It began to hit me when I looked up at the clock and realized I had been bedazzling a tulle skirt for the better part of two hours: my weird obsession with over-the-top child beauty pageants specifically, the abomination known as TLC's "Toddlers & Tiaras" may be getting out of hand.
For Halloween I had planned to dress as one of the spray-tanned, fake toothed, Pixi Stix-gobbling, Mountain Dew-chugging little girls featured on the show, and the details were of utmost importance. Little white frilly socks must be tracked down, the skirt must pouf out in just the right "cupcake" style, my curls must be shellacked with hairspray, and I must seize the stage of life as my imaginary mother shouts "WORK IT SMOOCHY" from the wings.
But I'll admit that my unadulterated love for the show has earned me some side-eyed looks and disgusted questions of "
why?" so I wanted to pinpoint exactly what turned so many people off about the show, and why I just secretly wanted a pink bedroom full of trophies and crowns all of my own.
First, I needed to find a pageant virgin, and luckily I was able to talk the dude I am dating into giving it a shot. What good relationship doesn't begin by sharing a special moment where you must unwittingly watch a five-year-old girl do a Madonna dance routine (complete with cone bra outfit) onstage?
So we watched two episodes, one that was set in Tennessee, and another in our own backyard of Brooklyn, New York. Every episode begins by introducing the three little girls that will be followed by camera crews over the next few days. They are either really cute little kids that just want to play and have fun, or awful little pieces of DNA barf that cry and scream forever.
Pageants always begin with a "beauty" routine, and then either her talent, some weird swimwear thing, or an outfit of choice. At the end, the kids get crowns, or they don't get crowns, or they do get crowns, but they still cry because they didn't get a Grand Supreme crown, and then the show is over. Basically 97 per cent of all episodes end in tears.
So later, I asked my dude his thoughts and he ranted and raved about how contests like this are designed to tear down a child's self-worth at a young age, and could later lead to eating disorders and delusions of grandeur, and blah blah blah.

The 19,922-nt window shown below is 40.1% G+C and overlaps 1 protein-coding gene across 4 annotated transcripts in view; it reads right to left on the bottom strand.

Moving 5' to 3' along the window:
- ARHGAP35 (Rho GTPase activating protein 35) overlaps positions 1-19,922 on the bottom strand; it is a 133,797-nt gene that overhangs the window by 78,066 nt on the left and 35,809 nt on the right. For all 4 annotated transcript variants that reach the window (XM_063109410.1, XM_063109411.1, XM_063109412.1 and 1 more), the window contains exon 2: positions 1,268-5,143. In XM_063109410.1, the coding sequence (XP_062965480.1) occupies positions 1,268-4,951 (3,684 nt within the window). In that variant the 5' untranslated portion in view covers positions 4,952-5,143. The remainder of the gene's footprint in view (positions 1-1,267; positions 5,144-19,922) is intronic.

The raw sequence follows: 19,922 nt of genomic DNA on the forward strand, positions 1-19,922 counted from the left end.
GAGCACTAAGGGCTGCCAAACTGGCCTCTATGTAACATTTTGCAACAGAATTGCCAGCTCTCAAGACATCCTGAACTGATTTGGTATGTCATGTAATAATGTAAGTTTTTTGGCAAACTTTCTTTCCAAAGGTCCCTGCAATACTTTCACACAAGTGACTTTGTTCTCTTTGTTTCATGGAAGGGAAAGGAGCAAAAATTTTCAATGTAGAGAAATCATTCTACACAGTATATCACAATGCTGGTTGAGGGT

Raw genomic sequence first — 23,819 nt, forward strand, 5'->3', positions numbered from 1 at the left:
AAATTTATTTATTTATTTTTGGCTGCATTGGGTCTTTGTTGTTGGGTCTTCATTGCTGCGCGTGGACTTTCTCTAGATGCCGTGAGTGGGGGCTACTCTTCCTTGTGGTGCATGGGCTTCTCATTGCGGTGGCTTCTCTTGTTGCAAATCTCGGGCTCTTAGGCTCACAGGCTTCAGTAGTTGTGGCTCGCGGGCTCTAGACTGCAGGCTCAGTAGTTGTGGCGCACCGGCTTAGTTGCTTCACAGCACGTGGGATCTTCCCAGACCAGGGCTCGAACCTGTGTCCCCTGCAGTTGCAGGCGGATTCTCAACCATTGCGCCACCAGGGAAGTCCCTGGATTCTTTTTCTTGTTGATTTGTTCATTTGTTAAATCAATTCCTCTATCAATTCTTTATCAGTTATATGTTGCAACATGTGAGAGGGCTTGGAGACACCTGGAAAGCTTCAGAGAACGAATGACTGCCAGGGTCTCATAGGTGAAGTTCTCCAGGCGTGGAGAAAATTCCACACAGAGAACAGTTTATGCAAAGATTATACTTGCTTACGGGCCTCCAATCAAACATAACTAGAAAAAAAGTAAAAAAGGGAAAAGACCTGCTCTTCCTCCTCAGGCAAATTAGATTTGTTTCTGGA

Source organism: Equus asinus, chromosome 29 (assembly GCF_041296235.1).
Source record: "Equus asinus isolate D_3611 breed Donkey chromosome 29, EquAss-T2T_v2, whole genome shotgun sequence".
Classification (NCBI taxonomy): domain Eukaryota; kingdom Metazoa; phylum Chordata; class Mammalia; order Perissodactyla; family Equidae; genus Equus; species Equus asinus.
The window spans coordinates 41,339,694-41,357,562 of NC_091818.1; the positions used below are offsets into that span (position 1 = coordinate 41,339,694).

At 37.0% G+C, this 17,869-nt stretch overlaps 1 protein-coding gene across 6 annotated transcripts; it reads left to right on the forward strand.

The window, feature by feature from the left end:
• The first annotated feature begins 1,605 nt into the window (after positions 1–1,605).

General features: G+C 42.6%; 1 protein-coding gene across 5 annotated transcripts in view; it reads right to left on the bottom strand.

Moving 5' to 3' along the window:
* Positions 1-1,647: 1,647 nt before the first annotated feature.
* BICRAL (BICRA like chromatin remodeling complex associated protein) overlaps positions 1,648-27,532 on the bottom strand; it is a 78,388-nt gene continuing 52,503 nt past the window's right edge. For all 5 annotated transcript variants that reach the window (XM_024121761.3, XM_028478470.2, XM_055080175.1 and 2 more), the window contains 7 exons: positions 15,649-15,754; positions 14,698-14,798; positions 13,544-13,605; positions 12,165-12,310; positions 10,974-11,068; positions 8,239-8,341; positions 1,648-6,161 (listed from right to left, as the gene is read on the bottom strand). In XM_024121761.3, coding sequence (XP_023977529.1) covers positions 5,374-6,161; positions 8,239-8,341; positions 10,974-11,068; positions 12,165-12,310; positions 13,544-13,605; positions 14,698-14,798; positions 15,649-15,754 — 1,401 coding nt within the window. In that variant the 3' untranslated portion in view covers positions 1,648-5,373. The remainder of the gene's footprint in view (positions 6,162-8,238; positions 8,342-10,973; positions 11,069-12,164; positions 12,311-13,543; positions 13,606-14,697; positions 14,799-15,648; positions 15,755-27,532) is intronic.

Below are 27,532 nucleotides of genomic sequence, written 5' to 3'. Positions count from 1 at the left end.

But to sum it up, he said: "[The show] made me feel like a dirty old man and it made me uncomfortable, but it got better once we started making out."
Point taken, but wasn't it the goal of our country's founding fathers to create a land where people were to be awarded for their looks and wealth? Or furthermore, doesn't the Constitution say that even fuggo babies can be covered with blush and bronzer and made to look decently attractive? Is it not our right to parade our crotch spawn around to live out all of our failed dreams? This is America, after all, the land of opportunity and Go-Go Juice.
If anything, child beauty pageants represent the complete opposite of my childhood, where my dentist once called me "a handsome young man." I was an ugly kid with Will Smith-caliber ears, a low threshold for discomfort and an even lower ambition to win awards. If I was ever entered into a pageant, I surely would have thrown up down the front of my dress, tripped off the stage, broken my neck and died. My little coffin would have been adorned with an honorary sash that said, "Well, she sort of tried, I guess."
So maybe the reason I love to watch "Toddlers & Tiaras" is because it's like looking into a world that I'll never know. Was my mom trying to live through me when she signed me up for a hip-hop dance class to awkwardly perform to Boyz II Men's "Motown Philly?" Was I begging to wear fake nails and hair extensions while I was digging up worms in the backyard and throwing my cat off the swing set? No, my formative years were spent shoving hot dogs in my face.
But there's still plenty of time for me to take a name for myself as a pageant coach, right?